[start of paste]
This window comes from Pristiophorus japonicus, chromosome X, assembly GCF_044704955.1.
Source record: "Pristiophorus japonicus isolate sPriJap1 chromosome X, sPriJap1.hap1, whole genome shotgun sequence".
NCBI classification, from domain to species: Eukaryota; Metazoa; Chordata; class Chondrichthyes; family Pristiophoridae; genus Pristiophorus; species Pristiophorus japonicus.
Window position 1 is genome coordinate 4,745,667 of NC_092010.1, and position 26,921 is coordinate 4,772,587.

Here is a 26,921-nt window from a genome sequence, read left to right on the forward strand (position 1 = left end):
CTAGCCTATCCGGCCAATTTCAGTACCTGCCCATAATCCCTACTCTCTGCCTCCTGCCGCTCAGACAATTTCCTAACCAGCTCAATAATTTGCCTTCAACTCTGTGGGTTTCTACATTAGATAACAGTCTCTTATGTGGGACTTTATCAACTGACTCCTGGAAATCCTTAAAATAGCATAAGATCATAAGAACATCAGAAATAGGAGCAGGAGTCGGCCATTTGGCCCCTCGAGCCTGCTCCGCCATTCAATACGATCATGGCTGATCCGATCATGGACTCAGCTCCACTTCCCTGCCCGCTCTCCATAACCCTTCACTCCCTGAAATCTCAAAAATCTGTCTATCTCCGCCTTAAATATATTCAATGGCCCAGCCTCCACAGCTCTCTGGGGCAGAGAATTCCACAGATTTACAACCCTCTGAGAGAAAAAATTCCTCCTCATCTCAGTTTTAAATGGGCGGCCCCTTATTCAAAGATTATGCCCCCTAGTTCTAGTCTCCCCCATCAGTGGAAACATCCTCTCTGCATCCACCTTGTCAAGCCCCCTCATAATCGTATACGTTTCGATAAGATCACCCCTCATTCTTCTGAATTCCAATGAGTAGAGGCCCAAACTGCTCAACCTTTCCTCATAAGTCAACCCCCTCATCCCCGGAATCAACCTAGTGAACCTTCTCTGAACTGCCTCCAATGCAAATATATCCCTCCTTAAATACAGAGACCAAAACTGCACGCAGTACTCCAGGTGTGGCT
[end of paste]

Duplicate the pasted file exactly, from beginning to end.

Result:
This window comes from Pristiophorus japonicus, chromosome X, assembly GCF_044704955.1.
Source record: "Pristiophorus japonicus isolate sPriJap1 chromosome X, sPriJap1.hap1, whole genome shotgun sequence".
NCBI classification, from domain to species: Eukaryota; Metazoa; Chordata; class Chondrichthyes; family Pristiophoridae; genus Pristiophorus; species Pristiophorus japonicus.
Window position 1 is genome coordinate 4,745,667 of NC_092010.1, and position 26,921 is coordinate 4,772,587.

Here is a 26,921-nt window from a genome sequence, read left to right on the forward strand (position 1 = left end):
CTAGCCTATCCGGCCAATTTCAGTACCTGCCCATAATCCCTACTCTCTGCCTCCTGCCGCTCAGACAATTTCCTAACCAGCTCAATAATTTGCCTTCAACTCTGTGGGTTTCTACATTAGATAACAGTCTCTTATGTGGGACTTTATCAACTGACTCCTGGAAATCCTTAAAATAGCATAAGATCATAAGAACATCAGAAATAGGAGCAGGAGTCGGCCATTTGGCCCCTCGAGCCTGCTCCGCCATTCAATACGATCATGGCTGATCCGATCATGGACTCAGCTCCACTTCCCTGCCCGCTCTCCATAACCCTTCACTCCCTGAAATCTCAAAAATCTGTCTATCTCCGCCTTAAATATATTCAATGGCCCAGCCTCCACAGCTCTCTGGGGCAGAGAATTCCACAGATTTACAACCCTCTGAGAGAAAAAATTCCTCCTCATCTCAGTTTTAAATGGGCGGCCCCTTATTCAAAGATTATGCCCCCTAGTTCTAGTCTCCCCCATCAGTGGAAACATCCTCTCTGCATCCACCTTGTCAAGCCCCCTCATAATCGTATACGTTTCGATAAGATCACCCCTCATTCTTCTGAATTCCAATGAGTAGAGGCCCAAACTGCTCAACCTTTCCTCATAAGTCAACCCCCTCATCCCCGGAATCAACCTAGTGAACCTTCTCTGAACTGCCTCCAATGCAAATATATCCCTCCTTAAATACAGAGACCAAAACTGCACGCAGTACTCCAGGTGTGGCT